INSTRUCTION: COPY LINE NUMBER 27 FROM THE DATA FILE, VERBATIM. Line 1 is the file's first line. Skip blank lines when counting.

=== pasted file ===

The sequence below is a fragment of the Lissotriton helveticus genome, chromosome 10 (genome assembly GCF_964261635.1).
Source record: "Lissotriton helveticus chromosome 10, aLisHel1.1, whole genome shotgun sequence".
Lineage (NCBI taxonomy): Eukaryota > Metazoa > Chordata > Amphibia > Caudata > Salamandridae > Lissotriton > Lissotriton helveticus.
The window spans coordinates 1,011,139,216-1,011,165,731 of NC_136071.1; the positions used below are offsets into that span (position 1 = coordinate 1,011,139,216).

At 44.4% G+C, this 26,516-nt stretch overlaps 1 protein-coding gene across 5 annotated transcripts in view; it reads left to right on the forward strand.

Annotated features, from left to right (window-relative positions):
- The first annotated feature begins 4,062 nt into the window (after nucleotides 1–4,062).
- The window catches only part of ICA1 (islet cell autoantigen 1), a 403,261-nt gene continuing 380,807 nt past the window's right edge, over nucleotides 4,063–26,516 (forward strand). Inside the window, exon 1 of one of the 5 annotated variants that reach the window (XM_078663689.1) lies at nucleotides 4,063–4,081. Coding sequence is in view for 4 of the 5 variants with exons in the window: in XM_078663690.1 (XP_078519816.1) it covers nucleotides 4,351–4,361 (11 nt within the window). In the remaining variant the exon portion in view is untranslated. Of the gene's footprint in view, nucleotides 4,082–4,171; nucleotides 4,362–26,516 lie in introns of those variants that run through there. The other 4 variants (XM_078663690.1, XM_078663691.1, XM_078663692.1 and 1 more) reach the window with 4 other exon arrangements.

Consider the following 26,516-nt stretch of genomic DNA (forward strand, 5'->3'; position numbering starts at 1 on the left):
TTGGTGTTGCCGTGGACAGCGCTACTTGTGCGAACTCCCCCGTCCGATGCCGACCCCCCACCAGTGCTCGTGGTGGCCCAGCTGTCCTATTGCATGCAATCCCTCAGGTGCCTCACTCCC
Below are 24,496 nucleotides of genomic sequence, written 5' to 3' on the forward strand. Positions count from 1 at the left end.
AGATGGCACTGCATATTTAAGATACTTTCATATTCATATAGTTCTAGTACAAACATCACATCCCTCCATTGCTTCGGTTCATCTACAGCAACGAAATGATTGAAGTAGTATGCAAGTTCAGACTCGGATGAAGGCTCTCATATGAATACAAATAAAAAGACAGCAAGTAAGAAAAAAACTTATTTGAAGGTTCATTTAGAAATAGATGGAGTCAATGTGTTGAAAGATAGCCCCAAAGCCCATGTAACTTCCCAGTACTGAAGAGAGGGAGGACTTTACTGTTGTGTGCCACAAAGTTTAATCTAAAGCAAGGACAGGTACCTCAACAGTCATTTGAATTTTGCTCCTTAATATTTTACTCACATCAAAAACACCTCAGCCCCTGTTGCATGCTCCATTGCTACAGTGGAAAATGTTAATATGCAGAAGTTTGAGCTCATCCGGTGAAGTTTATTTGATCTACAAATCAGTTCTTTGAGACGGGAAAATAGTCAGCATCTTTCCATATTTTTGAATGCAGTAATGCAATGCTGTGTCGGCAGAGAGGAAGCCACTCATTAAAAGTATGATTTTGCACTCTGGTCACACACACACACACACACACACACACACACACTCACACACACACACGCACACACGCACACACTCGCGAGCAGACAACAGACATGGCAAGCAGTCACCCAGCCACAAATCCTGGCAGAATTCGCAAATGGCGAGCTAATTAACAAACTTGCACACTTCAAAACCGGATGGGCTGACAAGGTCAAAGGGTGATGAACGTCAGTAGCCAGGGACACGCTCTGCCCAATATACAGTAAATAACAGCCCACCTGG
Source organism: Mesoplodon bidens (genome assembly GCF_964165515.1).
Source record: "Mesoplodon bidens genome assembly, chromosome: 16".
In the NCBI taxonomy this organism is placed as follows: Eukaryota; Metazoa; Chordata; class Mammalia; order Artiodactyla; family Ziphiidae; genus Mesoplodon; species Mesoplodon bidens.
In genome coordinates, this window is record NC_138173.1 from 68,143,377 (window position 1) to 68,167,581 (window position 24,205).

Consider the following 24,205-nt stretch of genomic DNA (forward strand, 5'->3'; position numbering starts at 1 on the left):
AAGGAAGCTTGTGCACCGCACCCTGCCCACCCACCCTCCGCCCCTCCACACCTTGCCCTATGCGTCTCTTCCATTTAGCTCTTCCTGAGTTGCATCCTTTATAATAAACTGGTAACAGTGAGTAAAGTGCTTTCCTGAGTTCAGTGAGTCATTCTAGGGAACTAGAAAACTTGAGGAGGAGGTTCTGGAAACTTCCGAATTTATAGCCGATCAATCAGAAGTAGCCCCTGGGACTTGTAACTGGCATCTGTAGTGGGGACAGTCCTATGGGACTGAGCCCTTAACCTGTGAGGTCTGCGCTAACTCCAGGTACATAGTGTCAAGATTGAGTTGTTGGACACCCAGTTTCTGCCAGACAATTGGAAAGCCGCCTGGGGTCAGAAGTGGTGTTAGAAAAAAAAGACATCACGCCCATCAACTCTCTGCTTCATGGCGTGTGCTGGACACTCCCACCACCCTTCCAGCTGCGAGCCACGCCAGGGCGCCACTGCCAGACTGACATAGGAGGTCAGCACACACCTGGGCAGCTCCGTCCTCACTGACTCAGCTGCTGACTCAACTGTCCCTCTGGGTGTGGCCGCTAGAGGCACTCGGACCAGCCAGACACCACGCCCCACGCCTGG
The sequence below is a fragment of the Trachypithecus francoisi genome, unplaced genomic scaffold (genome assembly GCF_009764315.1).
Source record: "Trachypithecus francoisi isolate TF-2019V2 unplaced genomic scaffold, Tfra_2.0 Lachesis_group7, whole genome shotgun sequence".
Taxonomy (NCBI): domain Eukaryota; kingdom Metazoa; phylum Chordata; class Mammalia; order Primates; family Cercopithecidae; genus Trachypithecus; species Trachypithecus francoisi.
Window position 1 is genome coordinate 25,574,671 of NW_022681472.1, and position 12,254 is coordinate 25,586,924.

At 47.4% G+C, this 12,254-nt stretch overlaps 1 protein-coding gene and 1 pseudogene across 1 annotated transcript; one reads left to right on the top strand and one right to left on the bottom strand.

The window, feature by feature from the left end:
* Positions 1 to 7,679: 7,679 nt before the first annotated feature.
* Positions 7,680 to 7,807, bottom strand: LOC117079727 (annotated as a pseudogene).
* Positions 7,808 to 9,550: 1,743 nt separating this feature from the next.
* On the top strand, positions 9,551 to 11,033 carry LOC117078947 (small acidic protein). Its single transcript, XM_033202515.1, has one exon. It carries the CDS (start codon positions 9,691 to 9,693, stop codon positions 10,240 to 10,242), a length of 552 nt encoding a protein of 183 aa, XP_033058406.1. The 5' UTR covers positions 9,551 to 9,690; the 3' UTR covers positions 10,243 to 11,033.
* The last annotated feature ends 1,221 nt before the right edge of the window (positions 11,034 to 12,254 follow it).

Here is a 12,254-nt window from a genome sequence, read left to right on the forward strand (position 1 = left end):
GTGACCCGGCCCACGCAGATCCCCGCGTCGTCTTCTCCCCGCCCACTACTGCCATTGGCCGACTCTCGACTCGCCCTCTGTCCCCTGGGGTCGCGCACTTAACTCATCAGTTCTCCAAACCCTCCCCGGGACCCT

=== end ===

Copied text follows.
* Positions 7,808 to 9,550: 1,743 nt separating this feature from the next.